Like many people, I’ve made a commitment to stop flying. Yet as I write I am sitting in a cafe in Bethlehem, in the occupied Palestinian territories, a long very way from the house on the Isle of Wight I call home.
I’m here working as a human rights witness with the Ecumenical Accompanier Programme in Palestine and Israeli (EAPPI). My work here involves monitoring checkpoints, supporting Israeli and Palestinian activists in their nonviolent actions, providing protective presence to vulnerable communities, and reporting abuses of human rights and international humanitarian law. EAPPI is an initiative run by the World Council of Churches, who ten years ago responded to a call from church leaders in Jerusalem, asking for a force of international observers to come to the West Bank and witness the impacts of the Israeli occupation.
It is World Water Day today, and in the sweltering heat I am pondering the difference in access to water between some Palestinian communities I have visited, and Israeli settlements in the West Bank.
Israeli settlements are illegal under international law. Article 49 of the Fourth Geneva Convention states that in occupied territories (such as the West Bank, which has been occupied by Israel since 1967) “The Occupying Power shall not deport or transfer parts of its own civilian population into the territory it occupies.” Yet there are 500,000 Israeli citizens living in settlement blocs around the West Bank.
According to the Israeli human rights organisation B’Tselem, there is a significant disparity between water consumption of Israeli settlements, and that available to Palestinians living in some areas of the West Bank. They give the example of the average daily per capita water consumption of the 396 settlers living in Pnei Hever, in Hebron District (194 litres), compared to the figure for the 70,000 Palestinians living in the eight kilometers away in the town of Yatta (27 litres).
It’s not just the water usage that reveals the differences between these two examples of community. In the village of Wadi Fukin, a village of around 1000 people, sewerage from the nearby settlement of Beitar Illit regularly flows on to farmlands around the village. It streams over the olive and fruit trees owned by the villagers – have a look at a video here (4 minutes in). Much of Beitar Illit is built on land confiscated from these same Palestinian farmers, to build the settlement.
Sometimes the waste water is treated, sometimes it is not. But either way, word soon gets round. In a meeting with Mahmoud from the Red Cross this morning, I heard that shoppers have started to enquire about the provenance of the produce before buying: “When you see someone sitting on the side of the road in Bethlehem selling fruit and vegetables, people will not just buy, they ask first, where is this from?” If the answer is one of the villages rumoured to have problem with settlement sewerage, “people say, ‘No thank you’. They cannot sell anything”.
Yet there is also good news to be heard here. Because of the lack of employment opportunities, some Palestinians take work just over the border in Israel, often in construction. One of the towns they’ve worked in is Tzur Hadassah. Whilst building the houses of these Israelis, some friendships sprung up. Now, the residents of Tzur Hadassah visit Wadi Fukin on a monthly basis, sometimes buying their crops. They have also complained to the Israeli authorities about the sewerage problem from Beitar Illit. It had little impact, but Adel, a member of Wadi Fukin’s village council, told me he appreciated their efforts, “even though it didn’t make any difference”.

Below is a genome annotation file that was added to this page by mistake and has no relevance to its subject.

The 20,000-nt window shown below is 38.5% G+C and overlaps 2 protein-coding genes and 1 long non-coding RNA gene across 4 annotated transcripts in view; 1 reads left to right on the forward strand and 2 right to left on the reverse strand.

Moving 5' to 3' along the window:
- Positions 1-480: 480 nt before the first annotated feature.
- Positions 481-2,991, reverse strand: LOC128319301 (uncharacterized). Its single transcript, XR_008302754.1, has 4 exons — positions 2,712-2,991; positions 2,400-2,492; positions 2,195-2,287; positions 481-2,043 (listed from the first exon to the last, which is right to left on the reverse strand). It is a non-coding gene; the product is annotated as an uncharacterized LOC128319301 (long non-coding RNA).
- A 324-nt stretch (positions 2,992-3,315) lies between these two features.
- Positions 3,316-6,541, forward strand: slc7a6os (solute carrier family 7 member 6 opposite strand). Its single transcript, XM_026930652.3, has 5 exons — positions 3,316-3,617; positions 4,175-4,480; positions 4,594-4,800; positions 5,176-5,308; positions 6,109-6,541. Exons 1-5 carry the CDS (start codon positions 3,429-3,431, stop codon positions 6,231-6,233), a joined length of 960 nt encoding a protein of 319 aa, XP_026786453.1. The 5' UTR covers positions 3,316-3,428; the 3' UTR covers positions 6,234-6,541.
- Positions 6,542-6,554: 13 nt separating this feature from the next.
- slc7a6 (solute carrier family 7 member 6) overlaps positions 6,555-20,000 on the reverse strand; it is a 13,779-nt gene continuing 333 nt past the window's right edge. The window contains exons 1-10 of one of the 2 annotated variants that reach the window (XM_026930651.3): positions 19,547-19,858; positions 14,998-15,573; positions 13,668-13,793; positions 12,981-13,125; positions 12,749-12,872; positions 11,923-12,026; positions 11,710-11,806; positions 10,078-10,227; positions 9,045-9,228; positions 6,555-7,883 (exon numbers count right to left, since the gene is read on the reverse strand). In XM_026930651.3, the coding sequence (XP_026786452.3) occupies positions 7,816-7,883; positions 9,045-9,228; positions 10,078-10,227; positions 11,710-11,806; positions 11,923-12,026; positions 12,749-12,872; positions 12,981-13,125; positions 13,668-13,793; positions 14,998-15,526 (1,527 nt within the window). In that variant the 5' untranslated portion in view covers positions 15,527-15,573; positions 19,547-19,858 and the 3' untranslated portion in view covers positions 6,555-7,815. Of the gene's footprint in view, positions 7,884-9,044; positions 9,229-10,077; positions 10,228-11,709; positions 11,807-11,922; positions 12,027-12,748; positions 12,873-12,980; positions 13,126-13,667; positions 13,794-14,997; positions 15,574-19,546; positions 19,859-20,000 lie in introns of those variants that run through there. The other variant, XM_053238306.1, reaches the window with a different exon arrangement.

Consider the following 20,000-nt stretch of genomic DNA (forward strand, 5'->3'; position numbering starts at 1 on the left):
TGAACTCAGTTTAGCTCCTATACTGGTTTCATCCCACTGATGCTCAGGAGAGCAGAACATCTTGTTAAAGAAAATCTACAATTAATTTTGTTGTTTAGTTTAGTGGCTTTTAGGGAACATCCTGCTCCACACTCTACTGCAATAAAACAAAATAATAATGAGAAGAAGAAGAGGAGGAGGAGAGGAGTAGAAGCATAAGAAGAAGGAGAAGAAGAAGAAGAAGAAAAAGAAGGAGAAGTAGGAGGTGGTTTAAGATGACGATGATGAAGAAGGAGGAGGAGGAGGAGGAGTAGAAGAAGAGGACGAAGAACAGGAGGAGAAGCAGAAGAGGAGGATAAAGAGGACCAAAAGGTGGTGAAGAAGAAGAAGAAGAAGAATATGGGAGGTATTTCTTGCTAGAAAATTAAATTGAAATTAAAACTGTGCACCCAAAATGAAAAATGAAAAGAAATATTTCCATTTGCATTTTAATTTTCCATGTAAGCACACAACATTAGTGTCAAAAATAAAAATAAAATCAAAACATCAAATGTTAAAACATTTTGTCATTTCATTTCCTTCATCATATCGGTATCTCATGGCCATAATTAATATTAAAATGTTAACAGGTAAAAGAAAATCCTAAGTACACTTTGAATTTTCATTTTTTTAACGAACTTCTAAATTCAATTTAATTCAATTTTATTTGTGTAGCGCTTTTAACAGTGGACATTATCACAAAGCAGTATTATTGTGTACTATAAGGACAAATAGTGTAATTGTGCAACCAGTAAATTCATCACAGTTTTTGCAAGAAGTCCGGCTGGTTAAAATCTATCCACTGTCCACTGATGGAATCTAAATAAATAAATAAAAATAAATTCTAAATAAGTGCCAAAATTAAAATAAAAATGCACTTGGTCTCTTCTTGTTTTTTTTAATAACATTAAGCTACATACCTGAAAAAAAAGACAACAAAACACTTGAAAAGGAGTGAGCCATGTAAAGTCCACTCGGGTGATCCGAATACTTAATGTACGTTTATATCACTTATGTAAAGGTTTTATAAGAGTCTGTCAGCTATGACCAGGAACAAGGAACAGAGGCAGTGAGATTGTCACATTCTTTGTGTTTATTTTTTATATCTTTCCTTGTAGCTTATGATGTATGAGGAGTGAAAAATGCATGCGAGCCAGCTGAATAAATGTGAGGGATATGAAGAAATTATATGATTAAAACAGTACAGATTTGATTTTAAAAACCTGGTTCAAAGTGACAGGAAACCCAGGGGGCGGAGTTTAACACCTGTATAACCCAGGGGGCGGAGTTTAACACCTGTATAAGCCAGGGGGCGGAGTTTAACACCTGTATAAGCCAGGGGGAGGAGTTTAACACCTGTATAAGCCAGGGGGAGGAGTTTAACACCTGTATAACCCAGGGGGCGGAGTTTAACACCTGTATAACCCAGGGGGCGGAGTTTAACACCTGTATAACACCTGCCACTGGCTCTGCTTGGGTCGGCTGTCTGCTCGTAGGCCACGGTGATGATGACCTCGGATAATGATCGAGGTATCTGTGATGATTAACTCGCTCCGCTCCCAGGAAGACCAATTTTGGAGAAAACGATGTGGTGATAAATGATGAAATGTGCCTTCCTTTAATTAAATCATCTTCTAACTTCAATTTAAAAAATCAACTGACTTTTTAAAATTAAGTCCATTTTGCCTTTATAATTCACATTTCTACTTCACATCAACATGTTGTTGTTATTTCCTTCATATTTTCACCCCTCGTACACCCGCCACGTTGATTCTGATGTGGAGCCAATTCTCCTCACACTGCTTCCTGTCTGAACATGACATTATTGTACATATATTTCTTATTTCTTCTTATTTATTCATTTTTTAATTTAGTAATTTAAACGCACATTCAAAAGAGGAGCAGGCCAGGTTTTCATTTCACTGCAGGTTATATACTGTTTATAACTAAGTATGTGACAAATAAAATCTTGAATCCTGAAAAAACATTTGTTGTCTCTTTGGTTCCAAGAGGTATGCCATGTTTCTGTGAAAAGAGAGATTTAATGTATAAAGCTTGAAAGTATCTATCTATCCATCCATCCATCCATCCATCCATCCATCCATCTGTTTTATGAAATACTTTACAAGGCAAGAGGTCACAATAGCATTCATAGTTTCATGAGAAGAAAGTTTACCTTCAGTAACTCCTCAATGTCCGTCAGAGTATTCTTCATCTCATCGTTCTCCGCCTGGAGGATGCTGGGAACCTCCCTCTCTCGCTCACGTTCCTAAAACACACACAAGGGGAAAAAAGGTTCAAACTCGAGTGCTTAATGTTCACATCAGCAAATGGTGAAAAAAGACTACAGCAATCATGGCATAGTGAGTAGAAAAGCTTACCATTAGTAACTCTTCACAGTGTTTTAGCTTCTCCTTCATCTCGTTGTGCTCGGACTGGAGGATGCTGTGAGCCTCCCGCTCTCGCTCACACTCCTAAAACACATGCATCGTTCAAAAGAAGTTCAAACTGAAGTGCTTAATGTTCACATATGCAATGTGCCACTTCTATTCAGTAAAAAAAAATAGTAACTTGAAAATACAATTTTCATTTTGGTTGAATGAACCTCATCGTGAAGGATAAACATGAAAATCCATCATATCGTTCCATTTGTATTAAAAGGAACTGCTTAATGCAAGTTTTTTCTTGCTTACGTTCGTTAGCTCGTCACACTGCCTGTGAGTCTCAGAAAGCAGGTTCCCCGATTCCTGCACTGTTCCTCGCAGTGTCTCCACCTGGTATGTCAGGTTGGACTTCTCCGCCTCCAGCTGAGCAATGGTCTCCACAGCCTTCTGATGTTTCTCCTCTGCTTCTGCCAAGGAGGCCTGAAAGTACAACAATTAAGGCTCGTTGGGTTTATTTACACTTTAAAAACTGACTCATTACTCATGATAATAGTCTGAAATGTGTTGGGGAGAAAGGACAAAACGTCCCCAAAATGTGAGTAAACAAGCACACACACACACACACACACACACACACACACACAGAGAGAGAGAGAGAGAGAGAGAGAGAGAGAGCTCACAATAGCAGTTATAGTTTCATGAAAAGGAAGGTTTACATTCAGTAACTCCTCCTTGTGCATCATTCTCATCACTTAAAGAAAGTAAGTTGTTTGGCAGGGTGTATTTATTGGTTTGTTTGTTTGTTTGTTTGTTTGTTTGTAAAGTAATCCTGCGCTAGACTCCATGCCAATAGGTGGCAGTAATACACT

A significant part of my work with EAPPI is advocacy. Whilst I’m here and when I get home, it’s my job to tell people what I am witnessing – the general public, church leaders, decision-makers and the media – so that they may in turn lobby their representatives to end the occupation, and build a just peace in Israel/Palestine, based on respect for international law and the implementation of UN resolutions. I feel this is some of the most valuable work we do, and it will mostly happen when I get home, from the comfort of my living room with my laptop. But it could not happen unless I had first come here in person, and witnessed these things.
I felt rubbish approaching Heathrow a month ago, and many climate justice activist friends will tell me I didn’t make the right choice. However the dilemma of whether to prioritize environmental concerns over responding to calls for an international, nonviolent, protective presence here (and indeed in other areas) won’t be going away in a hurry. Perhaps I better stop calling my commitment to stop flying a ‘promise’, and start calling it an aspiration to which I sadly don’t always live up to, for good reasons.
Hannah Brock is serving for three months with the Ecumenical Accompaniment Programme in Palestine and Israel (EAPPI). EAPPI brings internationals to the West Bank to experience life under occupation. Ecumenical Accompaniers (EAs) provide protective presence to vulnerable communities, monitor and report human rights abuses and support Palestinians and Israelis working together for peace. When they return home, EAs campaign for a just and peaceful resolution to the Israeli/Palestinian conflict through an end to the occupation, respect for international law and implementation of UN resolutions.